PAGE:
Pesticide use and misuse by small scale farmers in Kiambu, Kenya
Karembu, Margaret Gathoni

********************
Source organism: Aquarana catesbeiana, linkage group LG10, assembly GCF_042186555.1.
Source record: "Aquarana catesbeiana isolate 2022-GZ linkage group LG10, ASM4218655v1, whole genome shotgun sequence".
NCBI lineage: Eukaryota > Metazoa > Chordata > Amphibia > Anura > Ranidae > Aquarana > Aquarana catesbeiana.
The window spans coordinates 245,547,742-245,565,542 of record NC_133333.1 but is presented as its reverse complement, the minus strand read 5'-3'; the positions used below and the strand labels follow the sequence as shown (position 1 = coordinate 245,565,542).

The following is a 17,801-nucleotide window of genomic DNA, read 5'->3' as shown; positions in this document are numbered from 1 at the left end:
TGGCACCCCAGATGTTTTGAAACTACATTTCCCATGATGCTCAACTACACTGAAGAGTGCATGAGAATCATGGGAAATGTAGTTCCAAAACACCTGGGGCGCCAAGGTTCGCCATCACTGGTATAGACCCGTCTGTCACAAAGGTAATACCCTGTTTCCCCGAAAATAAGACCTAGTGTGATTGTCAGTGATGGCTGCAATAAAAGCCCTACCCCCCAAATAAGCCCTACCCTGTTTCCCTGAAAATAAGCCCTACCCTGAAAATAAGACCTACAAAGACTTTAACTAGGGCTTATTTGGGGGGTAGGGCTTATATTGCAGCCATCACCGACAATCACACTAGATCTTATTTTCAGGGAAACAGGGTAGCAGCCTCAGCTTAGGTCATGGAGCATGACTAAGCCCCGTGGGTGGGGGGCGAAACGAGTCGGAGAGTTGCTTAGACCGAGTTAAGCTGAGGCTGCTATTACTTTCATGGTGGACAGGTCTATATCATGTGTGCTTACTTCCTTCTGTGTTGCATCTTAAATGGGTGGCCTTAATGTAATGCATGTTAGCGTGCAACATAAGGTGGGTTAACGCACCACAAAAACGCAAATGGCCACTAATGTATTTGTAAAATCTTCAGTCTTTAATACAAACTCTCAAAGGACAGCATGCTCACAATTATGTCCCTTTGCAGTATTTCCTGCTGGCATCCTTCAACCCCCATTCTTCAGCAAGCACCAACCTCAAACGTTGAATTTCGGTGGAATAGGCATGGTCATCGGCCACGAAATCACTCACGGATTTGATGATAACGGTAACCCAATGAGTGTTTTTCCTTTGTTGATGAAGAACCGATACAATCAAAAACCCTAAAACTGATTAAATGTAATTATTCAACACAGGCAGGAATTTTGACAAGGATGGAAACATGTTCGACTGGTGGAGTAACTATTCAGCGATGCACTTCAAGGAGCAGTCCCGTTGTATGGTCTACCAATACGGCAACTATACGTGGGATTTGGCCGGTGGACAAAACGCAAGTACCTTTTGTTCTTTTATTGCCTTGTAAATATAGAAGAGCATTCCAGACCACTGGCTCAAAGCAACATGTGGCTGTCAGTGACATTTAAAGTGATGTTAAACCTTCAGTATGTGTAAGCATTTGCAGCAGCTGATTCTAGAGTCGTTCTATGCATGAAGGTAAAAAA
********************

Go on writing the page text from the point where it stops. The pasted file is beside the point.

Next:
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This study was set to investigate the use of pesticides by small-scale farmers and its implications on the environment. It further sought to find out whether illiteracy causes misuse of pesticides and if provision of information on pesticides reduces their misuse and mishandling. Three divisions in Kiambu district were selected using the cluster sample technique for interviews. The interview schedules contained questions aimed at answering the specific research questions. Data was analysed using descriptive statistics i.e. frequencies, averages and percentages. In some cases, the responses were reported verbatim. The validity of this study relied on the assumption that the interviews were reasonably honest and expressed their true feelings when responding to the interviewer's questions. It was established that some small-scale farmers used a wide range of extremely hazardous pesticides, which were either banned or severely restricted for use in developed countries. These included Dichlorodiphenyltrichloroethane (DDT), dieldrin, heptachlor, cypermethrin and lindane. Factors such as the economic status of the farmers and the prevailing climatic conditions were found to contribute to pesticide misuse and mishandling than illiteracy. In view of the problems of pesticide use, it was recommended that measures be taken to enforce pesticide regulations and legislation. The introduction of laws and regulations concerning disposal of unused pesticides and their containers should be supported while improved methods of packaging would reduce hazards arising from pesticide use. Further, labelling and advertising of pesticides should be monitored. Environmental education should incorporate pesticide safety education in the whole education system to sensitise and increase public awareness on the risks and potential problems of pesticide use and handling.